All our senses (e.g., smell, taste, hearing, sight, and touch) are based on this type of pulse system. Like a computer, the nervous system operates remarkably fast and can transfer large amounts of information as digital on and off data. It is unlikely that the first living organisms had such a sophisticated system. Becker believes they must have had a much simpler mechanism for communicating information because they did not need to transmit large amounts of sophisticated data. Accordingly, they probably used an analog system. An analog system works by means of simple DC currents.

Information in an analog system is represented by the strength of the current, its direction of flow, and slow wavelength variations in its strength. This is a much slower system than the digital model. However, the analog system is extremely precise and works better than a digital one for its intended purpose. Becker theorizes that primitive organisms used an analog type of data-transmission and control system for repair. He found that we still have this primitive nervous system in the perineural cells of the central nervous system.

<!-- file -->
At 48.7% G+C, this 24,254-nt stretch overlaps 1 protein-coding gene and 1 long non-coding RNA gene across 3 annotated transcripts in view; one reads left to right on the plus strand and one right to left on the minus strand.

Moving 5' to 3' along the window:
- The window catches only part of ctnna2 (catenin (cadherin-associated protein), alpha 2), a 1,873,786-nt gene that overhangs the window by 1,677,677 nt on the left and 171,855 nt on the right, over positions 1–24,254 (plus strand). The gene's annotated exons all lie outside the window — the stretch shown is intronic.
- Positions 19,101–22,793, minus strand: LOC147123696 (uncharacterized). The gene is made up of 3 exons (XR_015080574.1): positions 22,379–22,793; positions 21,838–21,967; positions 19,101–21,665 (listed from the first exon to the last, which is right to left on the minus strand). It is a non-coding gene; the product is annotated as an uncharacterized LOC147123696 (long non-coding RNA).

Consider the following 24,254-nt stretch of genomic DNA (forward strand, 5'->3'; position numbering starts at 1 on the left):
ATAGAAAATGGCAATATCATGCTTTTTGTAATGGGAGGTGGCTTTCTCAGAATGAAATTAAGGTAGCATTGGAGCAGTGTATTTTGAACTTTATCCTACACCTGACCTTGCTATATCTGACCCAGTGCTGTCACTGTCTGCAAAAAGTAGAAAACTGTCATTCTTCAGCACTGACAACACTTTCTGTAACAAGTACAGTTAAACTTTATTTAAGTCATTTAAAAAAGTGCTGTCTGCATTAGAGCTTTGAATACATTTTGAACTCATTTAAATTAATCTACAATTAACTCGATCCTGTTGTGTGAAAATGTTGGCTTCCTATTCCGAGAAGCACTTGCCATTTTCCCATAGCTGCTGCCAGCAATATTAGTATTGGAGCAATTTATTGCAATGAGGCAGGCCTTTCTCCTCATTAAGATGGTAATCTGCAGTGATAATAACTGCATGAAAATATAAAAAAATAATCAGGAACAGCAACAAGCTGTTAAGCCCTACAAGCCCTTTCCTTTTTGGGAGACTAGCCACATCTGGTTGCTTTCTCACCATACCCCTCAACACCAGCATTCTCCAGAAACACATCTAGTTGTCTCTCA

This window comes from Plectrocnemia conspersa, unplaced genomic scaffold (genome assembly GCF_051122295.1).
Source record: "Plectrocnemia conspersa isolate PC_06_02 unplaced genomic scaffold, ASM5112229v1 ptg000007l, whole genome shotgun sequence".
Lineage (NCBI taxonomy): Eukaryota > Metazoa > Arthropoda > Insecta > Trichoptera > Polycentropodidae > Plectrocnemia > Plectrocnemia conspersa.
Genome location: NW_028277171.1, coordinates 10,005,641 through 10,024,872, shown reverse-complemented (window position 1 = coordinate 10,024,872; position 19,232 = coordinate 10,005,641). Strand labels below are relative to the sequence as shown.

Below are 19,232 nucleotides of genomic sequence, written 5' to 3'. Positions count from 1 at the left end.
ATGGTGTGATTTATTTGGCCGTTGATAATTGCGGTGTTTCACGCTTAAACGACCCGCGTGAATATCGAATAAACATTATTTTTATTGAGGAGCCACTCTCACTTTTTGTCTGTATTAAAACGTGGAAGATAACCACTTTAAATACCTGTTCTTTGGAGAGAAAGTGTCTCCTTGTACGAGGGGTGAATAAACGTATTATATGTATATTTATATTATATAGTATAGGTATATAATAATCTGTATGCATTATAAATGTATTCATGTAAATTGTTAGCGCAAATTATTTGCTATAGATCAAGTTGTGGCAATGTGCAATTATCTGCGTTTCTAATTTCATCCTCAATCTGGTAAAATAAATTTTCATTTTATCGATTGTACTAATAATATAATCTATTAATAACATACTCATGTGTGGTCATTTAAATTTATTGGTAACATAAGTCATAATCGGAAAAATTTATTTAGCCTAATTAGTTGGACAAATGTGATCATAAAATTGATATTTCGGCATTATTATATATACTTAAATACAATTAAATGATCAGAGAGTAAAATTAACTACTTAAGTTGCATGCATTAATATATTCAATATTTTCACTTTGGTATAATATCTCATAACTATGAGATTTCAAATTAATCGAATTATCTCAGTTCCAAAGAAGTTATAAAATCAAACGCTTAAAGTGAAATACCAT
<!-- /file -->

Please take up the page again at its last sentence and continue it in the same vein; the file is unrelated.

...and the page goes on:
These cells comprise 90% of the nervous system. The perineural cells have semiconductor properties that allow them to produce and transmit non-propagating DC signals. This system functions so vastly different from the “all or none” law of propagation of the nerve action potentials that Becker called it the “fourth nervous system.” This analog system senses injury and controls repair.